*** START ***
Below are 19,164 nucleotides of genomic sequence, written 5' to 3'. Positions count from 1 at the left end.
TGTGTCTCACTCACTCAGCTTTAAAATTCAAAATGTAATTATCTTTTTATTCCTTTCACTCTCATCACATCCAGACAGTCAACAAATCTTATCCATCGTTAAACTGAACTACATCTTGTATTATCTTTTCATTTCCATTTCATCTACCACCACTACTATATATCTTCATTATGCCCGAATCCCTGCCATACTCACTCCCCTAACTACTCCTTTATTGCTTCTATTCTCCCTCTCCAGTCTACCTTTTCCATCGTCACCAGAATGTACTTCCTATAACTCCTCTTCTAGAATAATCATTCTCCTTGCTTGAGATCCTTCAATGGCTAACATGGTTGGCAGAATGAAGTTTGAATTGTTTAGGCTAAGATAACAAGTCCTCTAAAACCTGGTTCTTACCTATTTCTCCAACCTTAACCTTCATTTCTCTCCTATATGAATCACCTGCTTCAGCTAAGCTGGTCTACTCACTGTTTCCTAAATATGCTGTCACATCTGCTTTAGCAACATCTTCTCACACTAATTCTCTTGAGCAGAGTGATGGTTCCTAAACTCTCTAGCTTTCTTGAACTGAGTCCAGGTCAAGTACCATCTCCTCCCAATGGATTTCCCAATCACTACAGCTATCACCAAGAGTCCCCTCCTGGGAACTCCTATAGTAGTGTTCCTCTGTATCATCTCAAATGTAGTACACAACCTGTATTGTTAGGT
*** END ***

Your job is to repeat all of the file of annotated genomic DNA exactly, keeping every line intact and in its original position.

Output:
Below are 19,164 nucleotides of genomic sequence, written 5' to 3'. Positions count from 1 at the left end.
TGTGTCTCACTCACTCAGCTTTAAAATTCAAAATGTAATTATCTTTTTATTCCTTTCACTCTCATCACATCCAGACAGTCAACAAATCTTATCCATCGTTAAACTGAACTACATCTTGTATTATCTTTTCATTTCCATTTCATCTACCACCACTACTATATATCTTCATTATGCCCGAATCCCTGCCATACTCACTCCCCTAACTACTCCTTTATTGCTTCTATTCTCCCTCTCCAGTCTACCTTTTCCATCGTCACCAGAATGTACTTCCTATAACTCCTCTTCTAGAATAATCATTCTCCTTGCTTGAGATCCTTCAATGGCTAACATGGTTGGCAGAATGAAGTTTGAATTGTTTAGGCTAAGATAACAAGTCCTCTAAAACCTGGTTCTTACCTATTTCTCCAACCTTAACCTTCATTTCTCTCCTATATGAATCACCTGCTTCAGCTAAGCTGGTCTACTCACTGTTTCCTAAATATGCTGTCACATCTGCTTTAGCAACATCTTCTCACACTAATTCTCTTGAGCAGAGTGATGGTTCCTAAACTCTCTAGCTTTCTTGAACTGAGTCCAGGTCAAGTACCATCTCCTCCCAATGGATTTCCCAATCACTACAGCTATCACCAAGAGTCCCCTCCTGGGAACTCCTATAGTAGTGTTCCTCTGTATCATCTCAAATGTAGTACACAACCTGTATTGTTAGGT